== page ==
Here's some repeat advice I wrote just over a year ago on how one might wriggle out of a contract - especially if it was one that was unfairly imposed in the first place.
Costcutter retailer Sunil Joshi has had a series of energy bills - first from Npower, then from EDF where the bills were backdated because the suppliers couldn't seem to get their act together sufficiently to collect the agreed direct debit.
Sunil has paid off the £7,000 Npower bill and is now facing an estimated £9,000 EDF bill, which he suspects could wind up at £15K even though it's for roughly the same period of time that he had been supplied by Npower. Since then, too, his business has downsized and can ill afford such an increase. He only discovered the problem when he asked to transfer to British Gas. Of course, at this point EDF refused the transfer, got its paperwork in order and sent him the bill.
He called because he semi-remembered the piece I had written previously on a possible get-out of such contracts. I've looked it up and It goes like this: the Insolvency Aid Society suggests that you use a legal procedure called 'unilateral discharge' (also known as 'accord and satisfaction'). You make the company an offer, via a cheque, with the words "see letter for terms of offer" and nothing else.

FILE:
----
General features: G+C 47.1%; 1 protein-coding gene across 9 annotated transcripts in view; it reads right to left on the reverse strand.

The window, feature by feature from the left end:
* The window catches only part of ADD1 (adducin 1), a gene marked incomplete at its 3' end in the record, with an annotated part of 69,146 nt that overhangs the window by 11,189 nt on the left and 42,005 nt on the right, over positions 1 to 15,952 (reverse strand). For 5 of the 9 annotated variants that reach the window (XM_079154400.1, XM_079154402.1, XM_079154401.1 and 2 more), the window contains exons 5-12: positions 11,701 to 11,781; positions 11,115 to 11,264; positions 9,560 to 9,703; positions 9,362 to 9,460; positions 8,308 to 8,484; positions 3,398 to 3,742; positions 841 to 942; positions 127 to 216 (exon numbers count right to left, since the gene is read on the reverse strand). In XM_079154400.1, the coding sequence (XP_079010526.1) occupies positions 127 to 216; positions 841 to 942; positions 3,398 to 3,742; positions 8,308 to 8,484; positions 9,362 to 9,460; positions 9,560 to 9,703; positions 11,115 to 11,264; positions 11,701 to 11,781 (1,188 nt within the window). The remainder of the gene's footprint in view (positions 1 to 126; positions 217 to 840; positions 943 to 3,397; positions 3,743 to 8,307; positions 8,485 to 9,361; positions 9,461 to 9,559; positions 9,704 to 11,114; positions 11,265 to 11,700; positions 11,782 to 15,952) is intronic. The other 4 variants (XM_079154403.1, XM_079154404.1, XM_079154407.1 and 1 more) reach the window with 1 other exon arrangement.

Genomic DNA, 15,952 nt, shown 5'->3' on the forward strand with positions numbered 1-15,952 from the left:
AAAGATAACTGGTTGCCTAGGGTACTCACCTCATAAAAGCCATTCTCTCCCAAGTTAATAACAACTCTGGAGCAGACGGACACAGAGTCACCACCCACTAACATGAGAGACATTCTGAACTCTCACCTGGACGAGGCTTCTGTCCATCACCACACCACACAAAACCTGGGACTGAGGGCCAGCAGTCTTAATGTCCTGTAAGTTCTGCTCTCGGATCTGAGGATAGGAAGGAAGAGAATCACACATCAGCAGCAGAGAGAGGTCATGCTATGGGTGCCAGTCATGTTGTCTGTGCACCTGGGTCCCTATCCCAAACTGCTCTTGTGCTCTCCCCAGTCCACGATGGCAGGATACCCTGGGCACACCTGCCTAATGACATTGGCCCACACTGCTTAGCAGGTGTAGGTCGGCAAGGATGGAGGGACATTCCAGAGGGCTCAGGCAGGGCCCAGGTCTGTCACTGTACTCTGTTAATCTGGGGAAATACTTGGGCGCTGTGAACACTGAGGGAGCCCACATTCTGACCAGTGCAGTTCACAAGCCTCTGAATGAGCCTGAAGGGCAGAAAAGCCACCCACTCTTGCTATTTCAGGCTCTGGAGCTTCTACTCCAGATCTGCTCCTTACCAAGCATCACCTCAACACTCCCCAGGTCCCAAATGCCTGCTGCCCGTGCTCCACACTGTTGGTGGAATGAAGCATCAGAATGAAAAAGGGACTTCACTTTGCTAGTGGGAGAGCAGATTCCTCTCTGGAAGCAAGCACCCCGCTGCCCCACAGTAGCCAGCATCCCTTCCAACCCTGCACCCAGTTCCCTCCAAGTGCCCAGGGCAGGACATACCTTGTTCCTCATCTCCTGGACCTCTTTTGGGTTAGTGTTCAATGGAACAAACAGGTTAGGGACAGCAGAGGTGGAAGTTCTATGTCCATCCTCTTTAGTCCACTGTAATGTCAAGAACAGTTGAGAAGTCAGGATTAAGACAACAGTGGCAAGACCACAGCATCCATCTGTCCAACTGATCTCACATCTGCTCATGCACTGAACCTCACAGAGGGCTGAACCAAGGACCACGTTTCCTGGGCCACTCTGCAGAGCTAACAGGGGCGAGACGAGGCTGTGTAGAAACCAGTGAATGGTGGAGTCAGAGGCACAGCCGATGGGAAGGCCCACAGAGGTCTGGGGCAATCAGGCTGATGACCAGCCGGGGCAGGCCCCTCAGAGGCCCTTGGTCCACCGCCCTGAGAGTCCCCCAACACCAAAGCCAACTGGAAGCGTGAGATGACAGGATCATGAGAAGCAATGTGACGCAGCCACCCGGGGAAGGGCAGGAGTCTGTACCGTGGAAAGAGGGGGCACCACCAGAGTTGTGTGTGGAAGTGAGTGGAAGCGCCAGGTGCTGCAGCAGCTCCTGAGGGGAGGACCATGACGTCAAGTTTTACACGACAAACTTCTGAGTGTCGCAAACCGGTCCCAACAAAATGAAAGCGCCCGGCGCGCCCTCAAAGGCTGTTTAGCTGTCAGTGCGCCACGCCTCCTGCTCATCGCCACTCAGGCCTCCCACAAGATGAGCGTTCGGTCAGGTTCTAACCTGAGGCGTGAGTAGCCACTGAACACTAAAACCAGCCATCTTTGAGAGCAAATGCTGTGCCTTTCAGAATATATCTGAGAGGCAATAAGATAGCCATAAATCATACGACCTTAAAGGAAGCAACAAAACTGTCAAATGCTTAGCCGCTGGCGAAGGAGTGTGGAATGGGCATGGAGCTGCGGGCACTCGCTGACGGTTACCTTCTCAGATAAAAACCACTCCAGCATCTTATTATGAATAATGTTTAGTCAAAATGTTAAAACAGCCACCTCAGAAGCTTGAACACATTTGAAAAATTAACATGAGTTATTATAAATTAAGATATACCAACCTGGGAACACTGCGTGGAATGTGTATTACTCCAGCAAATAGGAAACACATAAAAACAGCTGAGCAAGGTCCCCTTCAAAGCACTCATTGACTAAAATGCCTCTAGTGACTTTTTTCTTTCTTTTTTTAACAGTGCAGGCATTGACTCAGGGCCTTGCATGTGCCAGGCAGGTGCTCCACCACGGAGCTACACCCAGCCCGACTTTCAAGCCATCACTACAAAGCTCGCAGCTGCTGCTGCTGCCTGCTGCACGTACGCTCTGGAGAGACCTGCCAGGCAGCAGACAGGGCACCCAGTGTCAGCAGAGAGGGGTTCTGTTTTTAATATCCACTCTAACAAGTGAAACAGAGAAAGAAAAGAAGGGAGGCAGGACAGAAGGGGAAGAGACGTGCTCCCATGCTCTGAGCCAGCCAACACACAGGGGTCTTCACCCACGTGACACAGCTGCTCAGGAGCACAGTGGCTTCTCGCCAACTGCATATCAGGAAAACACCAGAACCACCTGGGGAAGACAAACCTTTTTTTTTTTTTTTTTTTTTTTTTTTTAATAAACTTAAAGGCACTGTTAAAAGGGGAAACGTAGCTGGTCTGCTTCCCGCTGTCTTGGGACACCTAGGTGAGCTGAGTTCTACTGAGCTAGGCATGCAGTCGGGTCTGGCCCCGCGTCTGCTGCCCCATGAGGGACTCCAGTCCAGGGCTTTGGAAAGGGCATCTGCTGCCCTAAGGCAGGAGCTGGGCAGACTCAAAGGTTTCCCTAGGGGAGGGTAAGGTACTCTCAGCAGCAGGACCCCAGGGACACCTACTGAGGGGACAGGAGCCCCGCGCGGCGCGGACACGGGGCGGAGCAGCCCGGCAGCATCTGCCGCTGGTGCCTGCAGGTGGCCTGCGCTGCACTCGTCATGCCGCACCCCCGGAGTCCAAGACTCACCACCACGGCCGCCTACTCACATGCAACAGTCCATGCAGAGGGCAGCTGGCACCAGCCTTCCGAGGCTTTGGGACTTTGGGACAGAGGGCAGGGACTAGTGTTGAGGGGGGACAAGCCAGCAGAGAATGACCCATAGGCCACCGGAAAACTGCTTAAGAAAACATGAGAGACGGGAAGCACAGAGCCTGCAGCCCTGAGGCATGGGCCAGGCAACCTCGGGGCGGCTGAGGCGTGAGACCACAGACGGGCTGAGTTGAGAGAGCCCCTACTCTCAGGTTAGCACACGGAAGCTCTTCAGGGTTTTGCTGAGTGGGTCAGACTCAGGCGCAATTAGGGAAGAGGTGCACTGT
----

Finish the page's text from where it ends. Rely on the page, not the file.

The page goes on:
The letter spells out that "the offered sum is in full satisfaction and discharge of all invoices in respect of energy used, including all past, present and future invoices". If the cheque is banked the offer has been accepted. The ploy assumes that the person in accounts stamping and banking will not pass on the letter to any other department.
Sunil is going to try this with a cheque for £5,000 for full and final settlement. Sounds fair to me.